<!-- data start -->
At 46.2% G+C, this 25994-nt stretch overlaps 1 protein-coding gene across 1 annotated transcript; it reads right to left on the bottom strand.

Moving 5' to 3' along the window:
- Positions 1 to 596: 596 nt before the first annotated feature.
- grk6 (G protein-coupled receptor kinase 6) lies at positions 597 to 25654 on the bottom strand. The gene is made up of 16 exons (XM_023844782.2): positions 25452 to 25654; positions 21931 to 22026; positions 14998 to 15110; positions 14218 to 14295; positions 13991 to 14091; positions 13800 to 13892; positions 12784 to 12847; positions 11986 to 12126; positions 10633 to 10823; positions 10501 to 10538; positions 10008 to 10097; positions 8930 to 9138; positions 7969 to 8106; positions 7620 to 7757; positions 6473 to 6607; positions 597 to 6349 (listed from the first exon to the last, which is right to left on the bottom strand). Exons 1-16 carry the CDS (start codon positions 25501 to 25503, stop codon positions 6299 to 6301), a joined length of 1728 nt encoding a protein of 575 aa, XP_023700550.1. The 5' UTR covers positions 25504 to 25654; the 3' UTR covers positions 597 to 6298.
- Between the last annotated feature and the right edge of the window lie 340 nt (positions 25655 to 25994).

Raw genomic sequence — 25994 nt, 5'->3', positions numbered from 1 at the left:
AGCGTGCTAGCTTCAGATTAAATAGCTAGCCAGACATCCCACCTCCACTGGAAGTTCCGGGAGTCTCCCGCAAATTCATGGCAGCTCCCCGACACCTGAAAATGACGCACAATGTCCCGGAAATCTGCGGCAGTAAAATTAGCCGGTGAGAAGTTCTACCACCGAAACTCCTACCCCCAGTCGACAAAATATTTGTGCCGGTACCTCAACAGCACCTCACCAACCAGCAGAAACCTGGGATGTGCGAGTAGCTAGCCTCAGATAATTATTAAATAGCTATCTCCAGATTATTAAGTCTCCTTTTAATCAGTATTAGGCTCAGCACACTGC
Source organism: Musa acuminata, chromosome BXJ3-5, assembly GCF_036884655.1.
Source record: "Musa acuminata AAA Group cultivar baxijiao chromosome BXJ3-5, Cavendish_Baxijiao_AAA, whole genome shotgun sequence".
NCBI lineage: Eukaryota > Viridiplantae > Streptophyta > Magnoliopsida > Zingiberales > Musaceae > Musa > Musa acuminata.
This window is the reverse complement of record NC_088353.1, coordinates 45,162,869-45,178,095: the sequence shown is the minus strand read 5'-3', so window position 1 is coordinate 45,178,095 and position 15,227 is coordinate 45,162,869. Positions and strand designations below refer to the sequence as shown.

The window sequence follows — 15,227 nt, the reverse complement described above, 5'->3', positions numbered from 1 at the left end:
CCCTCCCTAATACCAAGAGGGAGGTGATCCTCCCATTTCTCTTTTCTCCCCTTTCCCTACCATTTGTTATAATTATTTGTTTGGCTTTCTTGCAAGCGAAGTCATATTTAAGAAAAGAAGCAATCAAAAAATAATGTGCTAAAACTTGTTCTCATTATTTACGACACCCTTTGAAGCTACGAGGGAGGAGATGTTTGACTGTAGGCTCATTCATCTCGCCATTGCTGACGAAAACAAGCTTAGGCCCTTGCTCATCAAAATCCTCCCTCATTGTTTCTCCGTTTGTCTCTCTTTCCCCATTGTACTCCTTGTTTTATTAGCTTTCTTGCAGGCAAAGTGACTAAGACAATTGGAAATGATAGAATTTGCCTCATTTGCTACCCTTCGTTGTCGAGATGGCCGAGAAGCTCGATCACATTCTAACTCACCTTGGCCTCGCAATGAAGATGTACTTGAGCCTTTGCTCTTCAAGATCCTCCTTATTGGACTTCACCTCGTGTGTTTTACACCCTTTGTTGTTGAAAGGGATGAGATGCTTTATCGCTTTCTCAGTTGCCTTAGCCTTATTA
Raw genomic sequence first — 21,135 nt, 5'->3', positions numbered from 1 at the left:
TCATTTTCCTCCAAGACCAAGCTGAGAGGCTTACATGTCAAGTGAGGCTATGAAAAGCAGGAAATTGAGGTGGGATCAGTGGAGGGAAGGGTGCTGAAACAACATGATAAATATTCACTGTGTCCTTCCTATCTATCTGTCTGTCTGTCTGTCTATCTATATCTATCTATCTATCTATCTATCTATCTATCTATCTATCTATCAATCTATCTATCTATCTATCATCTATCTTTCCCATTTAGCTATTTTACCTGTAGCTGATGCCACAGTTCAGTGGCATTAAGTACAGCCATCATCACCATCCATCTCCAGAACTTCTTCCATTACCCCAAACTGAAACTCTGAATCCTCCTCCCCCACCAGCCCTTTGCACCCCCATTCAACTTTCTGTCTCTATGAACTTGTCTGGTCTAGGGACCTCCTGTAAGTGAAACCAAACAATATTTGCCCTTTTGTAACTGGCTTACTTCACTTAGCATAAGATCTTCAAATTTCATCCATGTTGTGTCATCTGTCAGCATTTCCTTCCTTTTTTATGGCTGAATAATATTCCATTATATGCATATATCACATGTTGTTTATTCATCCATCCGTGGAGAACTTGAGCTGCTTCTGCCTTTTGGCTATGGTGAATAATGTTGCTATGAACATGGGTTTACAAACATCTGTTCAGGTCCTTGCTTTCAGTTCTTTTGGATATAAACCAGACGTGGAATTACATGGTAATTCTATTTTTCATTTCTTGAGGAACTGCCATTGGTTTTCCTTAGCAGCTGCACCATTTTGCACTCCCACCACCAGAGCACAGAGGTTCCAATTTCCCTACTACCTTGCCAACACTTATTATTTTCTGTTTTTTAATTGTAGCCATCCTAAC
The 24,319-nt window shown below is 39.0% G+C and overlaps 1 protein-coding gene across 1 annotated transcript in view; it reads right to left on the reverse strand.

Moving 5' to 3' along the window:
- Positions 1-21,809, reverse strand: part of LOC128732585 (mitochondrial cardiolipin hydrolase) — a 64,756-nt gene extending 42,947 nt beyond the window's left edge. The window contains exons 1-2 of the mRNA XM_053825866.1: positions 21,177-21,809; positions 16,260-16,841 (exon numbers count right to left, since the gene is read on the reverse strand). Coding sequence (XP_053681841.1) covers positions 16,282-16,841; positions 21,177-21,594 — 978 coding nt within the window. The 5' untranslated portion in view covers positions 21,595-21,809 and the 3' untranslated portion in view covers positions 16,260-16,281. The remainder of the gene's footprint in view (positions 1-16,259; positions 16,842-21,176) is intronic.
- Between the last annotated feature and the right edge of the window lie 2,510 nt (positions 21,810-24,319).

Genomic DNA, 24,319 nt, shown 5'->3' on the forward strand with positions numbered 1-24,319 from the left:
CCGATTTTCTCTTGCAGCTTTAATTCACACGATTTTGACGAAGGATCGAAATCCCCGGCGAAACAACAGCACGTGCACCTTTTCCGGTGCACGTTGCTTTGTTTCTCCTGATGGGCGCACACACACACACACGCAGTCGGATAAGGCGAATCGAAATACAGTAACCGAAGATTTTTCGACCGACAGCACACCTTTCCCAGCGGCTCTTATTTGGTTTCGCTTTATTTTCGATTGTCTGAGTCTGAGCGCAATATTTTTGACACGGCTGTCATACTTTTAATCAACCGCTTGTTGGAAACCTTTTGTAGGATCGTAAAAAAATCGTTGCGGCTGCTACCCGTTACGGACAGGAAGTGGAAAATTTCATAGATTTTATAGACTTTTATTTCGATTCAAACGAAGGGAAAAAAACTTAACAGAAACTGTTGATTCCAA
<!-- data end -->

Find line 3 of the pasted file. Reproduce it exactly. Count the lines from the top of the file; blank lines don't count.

- Positions 1 to 596: 596 nt before the first annotated feature.